—John A. Tirpak
The contract action caps the price for the 255 airplanes in Lot 12 F-35s at $22.7 billion. Air Force photo by SrA. Alexander Cook.
The Pentagon paid Lockheed Martin just over $6 billion Nov. 14 to continue building F-35 Joint Strike Fighters. The contract action caps the price for the 255 airplanes in Lot 12 at $22.7 billion, including 20 more jets which Congress added to the Pentagon’s request. Congress added a further 16 jets to the Lot 13 buy, and the new agreement gets them on contract, as well.
The Low-Rate Initial Production (LRIP) contract is already underway, with long-lead funding approved several years ago, but the $6 billion payment keeps production moving “efficiently” while a the final contract is negotiated, a Joint Program Office spokesman said.
The $22.7 billion is a “not to exceed” figure only and the deal is “undefinitized” because it can still be modified to reflect a lower per-jet price. The Pentagon is negotiating separately with engine maker Pratt & Whitney for the Lot 12 jets’ F135 engines.
The Lot 12 contract continues the drive to reduce the unit price for F-35As to $80 million apiece in fiscal year 2020, the JPO spokesman said. In Lot 11, the most recent Lot, the unit price for the F-35A was $89.2 million. Those prices include the engine.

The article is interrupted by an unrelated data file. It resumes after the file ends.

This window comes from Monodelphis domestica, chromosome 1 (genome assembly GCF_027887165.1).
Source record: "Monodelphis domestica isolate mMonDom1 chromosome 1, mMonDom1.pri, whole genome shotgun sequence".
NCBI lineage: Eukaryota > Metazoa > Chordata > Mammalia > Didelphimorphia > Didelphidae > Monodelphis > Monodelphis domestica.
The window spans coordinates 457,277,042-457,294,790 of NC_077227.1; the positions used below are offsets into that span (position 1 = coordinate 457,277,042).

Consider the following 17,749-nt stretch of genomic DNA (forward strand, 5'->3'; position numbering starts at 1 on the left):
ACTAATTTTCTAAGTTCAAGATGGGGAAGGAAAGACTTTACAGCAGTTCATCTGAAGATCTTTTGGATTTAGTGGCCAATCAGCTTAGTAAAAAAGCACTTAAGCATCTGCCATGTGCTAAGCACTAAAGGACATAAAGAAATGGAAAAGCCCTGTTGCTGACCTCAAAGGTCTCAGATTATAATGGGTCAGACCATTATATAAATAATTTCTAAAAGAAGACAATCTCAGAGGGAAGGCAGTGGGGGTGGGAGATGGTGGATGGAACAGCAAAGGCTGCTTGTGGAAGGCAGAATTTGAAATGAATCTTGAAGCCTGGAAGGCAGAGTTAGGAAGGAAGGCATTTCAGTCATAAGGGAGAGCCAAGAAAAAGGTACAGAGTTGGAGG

Unit costs have declined every year since 2012.
The award also includes some long-lead items – such as raw materials, castings and forgings – for the Lot 14 buy.
“This contracting funding strategy provides stability and a steady production rate over a defined period of time, which enables industry to plan and make investments that reduce overall cost and achieve greater manufacturing efficiencies,” according to a Pentagon statement accompanying the action.
Some of the money funds foreign airplanes included in a “block buy” deal negotiated with Lockheed for several years’ worth of aircraft at a time. This approach allows the company greater certainty about future production so it can buy parts and raw materials in larger quantities at lower prices.
Under US law, Block Buys are “multi-year production” contracts, which the government cannot enter into until the program achieves Milestone C, or “full rate” production. That should happen about a year from now after Operational Test and Evaluation is completed.
The 255 aircraft in the Lot 12 action include 106 for the US, 89 for international partners and 60 for Foreign Military Sales customers. The US aircraft will be delivered in fiscal years ’20 through ’22, but some jets bound for foreign air forces will be delivered earlier.
More than 300 F-35 fighters have been delivered so far to US services, partner countries and FMS customers. The US Air Force still plans to buy 1,763 F-35As, largely to replace its F-16 and A-10 fleets.
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